Exceptional Legal Representation with Rapid Resolutions Fees Paid Upon Successful Recovery of Claim
Law Office of Joseph Younes


The field of labor and employment law addresses a full range of matters involving the relationship between an employer and employee, as well as advising and assisting businesses to comply with current laws and regulations and consulting with businesses on how to reduce risk of employment litigation.

The experienced attorneys and staff of the Chicago based Law Offices Of Joseph Younes, P.C. can protect workers when their rights are being violated, and advise on the legal rights and responsibilities of both the employer and the employee with regard to work-related disputes. As with all cases, our goal for each labor and employment law case is to offer exceptional representation with rapid resolution.

Common labor and employment law cases between employers and employees or applicants include:

  • Employer’s Failure to Provide Accommodations for Termination After a Work Related Injury
  • Employer Retailiation for the Filing of a Workers’ Compensation Claim
  • Employee Compensation and Benefits
  • Employment Discrimination (on the basis of age, sex, race, color, religion, national origin, disability/handicap, sexual orientation, marital status, veteran status)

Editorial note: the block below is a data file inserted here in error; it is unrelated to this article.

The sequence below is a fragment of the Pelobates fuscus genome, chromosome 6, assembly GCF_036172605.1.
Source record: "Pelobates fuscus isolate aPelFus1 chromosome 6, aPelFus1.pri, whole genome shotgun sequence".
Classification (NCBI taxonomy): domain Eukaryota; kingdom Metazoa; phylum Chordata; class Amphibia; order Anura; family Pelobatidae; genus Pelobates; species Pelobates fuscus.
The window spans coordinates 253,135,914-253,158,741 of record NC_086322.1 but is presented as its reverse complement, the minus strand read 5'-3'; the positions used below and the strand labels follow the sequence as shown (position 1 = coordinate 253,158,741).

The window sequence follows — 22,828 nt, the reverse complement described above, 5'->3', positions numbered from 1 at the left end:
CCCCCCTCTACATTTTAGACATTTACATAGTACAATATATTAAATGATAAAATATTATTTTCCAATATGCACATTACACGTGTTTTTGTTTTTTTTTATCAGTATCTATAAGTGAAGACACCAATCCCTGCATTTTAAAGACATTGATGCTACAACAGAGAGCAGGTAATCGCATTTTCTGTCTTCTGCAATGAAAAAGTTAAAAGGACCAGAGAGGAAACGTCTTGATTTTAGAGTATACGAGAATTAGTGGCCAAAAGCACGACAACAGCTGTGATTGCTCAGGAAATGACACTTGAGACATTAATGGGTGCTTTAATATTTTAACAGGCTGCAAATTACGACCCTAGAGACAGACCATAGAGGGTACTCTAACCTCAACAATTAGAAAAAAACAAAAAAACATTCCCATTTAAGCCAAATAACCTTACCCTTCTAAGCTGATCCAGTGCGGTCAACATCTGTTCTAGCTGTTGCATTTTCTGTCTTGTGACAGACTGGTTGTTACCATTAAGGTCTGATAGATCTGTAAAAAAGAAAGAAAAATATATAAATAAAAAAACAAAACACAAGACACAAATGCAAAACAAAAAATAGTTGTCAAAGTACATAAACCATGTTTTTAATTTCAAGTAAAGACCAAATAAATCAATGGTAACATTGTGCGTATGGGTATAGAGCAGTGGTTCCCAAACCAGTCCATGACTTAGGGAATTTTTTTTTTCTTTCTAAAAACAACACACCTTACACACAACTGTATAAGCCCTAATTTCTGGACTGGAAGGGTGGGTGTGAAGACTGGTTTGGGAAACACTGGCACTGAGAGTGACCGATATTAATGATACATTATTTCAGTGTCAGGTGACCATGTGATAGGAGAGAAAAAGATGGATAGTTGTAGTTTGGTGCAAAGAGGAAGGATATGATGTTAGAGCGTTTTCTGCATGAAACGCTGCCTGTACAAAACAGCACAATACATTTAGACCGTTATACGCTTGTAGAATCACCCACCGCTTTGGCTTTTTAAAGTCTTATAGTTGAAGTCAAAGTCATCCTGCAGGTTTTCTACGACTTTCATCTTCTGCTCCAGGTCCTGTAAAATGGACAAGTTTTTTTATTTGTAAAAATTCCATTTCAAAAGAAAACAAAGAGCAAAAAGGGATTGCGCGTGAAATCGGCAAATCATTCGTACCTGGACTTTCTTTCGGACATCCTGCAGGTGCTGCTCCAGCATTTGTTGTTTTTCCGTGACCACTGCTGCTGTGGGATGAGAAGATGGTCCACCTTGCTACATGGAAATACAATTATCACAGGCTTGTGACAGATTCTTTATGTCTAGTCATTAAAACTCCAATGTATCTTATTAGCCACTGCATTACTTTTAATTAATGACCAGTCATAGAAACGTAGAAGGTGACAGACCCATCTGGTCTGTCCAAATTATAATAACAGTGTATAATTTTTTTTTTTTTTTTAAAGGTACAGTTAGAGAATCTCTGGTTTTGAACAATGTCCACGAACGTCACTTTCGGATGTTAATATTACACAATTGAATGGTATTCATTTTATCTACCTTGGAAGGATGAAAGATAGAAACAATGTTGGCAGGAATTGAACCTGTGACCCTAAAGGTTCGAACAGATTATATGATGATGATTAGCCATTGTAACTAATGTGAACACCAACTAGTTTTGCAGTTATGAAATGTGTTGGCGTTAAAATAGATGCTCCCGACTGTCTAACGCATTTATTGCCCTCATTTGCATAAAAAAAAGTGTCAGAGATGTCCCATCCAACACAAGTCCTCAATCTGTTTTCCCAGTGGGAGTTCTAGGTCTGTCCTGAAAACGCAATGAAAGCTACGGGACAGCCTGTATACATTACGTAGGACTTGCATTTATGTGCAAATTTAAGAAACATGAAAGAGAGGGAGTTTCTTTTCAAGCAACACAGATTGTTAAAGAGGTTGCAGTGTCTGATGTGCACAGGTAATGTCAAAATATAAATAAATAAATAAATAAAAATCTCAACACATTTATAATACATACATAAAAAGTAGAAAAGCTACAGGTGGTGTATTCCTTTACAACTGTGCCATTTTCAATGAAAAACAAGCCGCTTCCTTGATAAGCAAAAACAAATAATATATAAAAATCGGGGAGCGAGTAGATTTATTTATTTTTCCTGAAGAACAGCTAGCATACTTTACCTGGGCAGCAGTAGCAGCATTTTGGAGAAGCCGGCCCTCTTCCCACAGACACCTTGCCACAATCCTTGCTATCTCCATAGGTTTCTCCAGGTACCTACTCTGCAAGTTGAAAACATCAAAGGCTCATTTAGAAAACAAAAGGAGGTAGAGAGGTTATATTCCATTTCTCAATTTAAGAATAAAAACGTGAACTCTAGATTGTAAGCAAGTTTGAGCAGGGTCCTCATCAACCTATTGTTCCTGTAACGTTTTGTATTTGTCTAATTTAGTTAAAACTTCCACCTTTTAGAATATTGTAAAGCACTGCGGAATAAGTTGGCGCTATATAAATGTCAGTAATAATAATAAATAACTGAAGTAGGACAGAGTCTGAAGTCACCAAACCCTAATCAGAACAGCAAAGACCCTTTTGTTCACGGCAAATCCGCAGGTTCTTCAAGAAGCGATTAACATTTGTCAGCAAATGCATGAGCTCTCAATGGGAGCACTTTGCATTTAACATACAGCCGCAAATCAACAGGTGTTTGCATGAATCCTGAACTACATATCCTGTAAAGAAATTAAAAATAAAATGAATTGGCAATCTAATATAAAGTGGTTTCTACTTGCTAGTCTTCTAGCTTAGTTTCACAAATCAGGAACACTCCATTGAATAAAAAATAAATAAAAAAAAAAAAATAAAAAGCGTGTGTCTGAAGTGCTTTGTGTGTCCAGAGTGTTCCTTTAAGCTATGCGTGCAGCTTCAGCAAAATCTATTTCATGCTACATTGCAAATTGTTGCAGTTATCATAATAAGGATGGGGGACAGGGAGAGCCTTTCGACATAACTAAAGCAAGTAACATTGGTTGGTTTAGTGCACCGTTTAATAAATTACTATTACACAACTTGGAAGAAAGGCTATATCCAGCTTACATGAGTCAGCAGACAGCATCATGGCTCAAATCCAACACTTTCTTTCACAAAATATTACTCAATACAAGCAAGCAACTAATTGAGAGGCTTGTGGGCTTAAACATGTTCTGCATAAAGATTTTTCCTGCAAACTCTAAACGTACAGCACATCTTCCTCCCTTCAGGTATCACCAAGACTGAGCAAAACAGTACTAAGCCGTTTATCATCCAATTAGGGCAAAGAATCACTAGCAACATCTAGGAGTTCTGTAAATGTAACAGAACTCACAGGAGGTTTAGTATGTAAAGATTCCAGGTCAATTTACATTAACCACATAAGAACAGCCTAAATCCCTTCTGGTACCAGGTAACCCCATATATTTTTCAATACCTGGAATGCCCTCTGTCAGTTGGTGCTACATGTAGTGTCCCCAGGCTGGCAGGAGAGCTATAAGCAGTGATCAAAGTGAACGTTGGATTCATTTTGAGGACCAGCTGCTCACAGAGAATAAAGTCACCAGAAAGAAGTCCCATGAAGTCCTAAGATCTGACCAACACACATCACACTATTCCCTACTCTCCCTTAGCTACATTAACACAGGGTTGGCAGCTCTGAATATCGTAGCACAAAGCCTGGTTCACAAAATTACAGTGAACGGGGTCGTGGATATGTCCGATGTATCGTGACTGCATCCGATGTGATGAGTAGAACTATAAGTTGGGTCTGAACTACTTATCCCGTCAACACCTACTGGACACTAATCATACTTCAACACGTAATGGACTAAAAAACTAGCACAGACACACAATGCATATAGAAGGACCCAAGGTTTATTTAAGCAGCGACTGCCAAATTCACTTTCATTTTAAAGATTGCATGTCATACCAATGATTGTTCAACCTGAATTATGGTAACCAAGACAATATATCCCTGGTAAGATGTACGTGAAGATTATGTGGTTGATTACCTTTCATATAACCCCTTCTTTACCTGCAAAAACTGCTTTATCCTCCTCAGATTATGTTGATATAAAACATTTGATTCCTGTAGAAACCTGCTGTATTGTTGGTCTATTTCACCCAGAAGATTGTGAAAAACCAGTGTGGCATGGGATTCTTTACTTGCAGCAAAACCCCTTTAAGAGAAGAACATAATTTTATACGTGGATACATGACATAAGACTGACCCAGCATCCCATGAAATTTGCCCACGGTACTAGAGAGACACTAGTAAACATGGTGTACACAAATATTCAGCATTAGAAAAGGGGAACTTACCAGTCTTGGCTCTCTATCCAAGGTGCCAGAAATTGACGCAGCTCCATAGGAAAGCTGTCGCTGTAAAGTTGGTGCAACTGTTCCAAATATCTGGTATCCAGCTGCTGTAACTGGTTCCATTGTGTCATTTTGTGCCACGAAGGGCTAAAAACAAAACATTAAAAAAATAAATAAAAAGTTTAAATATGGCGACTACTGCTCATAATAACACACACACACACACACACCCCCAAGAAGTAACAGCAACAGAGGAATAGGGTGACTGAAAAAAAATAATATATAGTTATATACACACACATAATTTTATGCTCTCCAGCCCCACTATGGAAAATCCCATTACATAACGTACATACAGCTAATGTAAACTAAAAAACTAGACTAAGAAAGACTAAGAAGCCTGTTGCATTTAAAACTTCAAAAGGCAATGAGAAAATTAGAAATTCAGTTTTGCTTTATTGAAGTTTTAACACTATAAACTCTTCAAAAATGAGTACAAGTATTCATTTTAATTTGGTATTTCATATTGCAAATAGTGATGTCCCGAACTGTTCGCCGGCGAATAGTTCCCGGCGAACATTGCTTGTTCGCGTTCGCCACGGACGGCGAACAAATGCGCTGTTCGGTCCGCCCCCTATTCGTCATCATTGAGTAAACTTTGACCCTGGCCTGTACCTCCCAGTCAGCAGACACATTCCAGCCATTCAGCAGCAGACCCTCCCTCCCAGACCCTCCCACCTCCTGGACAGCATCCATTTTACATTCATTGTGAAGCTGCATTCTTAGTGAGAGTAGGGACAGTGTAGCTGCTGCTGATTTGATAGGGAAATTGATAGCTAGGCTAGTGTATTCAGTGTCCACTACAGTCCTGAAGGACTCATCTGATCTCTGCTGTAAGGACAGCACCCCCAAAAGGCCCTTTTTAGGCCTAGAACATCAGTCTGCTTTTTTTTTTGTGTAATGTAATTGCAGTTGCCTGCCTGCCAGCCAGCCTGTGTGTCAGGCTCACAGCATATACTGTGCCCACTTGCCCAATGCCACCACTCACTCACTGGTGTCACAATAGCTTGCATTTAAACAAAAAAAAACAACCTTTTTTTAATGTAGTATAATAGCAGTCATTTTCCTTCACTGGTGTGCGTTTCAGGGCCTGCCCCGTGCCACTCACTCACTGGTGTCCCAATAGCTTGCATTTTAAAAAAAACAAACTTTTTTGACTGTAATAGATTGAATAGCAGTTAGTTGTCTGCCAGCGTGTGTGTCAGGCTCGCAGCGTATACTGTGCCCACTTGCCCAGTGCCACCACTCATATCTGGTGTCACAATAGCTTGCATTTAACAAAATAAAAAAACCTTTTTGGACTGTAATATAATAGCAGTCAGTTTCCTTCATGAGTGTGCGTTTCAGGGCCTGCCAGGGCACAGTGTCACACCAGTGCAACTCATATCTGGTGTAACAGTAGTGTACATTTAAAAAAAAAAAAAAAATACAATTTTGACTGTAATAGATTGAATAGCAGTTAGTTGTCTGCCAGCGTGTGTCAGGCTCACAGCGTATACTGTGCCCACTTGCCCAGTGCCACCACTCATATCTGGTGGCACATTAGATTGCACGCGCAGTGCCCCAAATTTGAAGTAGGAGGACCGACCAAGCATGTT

• Breach of Employment Contract
  • Trade Secrets
  • Non-Competition Agreements
  • Workplace Violence
  • Negligent hiring and retention
  • Unemployment Benefits
  • Employee Safety (OSHA)
  • Family Medical Leave Act (FMLA)
  • Wrongful Termination

Illinois state law presumes that employment relationships are “at will.” Meaning, employers and employees are free to terminate the relationship at any time and for any reason. However, establishing that the parties entered into an employment contract or made other promises regarding how or when the relationship would terminate, can override the this legal presumption. Several exceptions can motivate the courts to also ignore the “at will” presumption.

In labor and employment law, the most common exceptions to the “at will” presumption involve public policy. For example, employers cannot fire workers based on discriminatory reasons. Employers also cannot fire an employee in retaliation for filing a worker’s compensation claim, or for being a “whistle blower” to the authorities. Additionally, an employee may be entitled to pursue an action for termination by the employer after a work related injury, such as failure to accommodate the employee’s physical limitations resulting from the injury.

Employers and workers may enter into employment contracts that can describe the length of employment, compensation, disciplinary procedures, reasons for termination, and so on. As long as the contract is otherwise legal, it will be enforced, and the “at will” presumption will not stand. Additionally in the absence of a formally written document, contract terms can be based on oral assurances and other conduct.

Please contact us today for a NO CHARGE CASE EVALUATION as a first step in resolving your labor and employement case.

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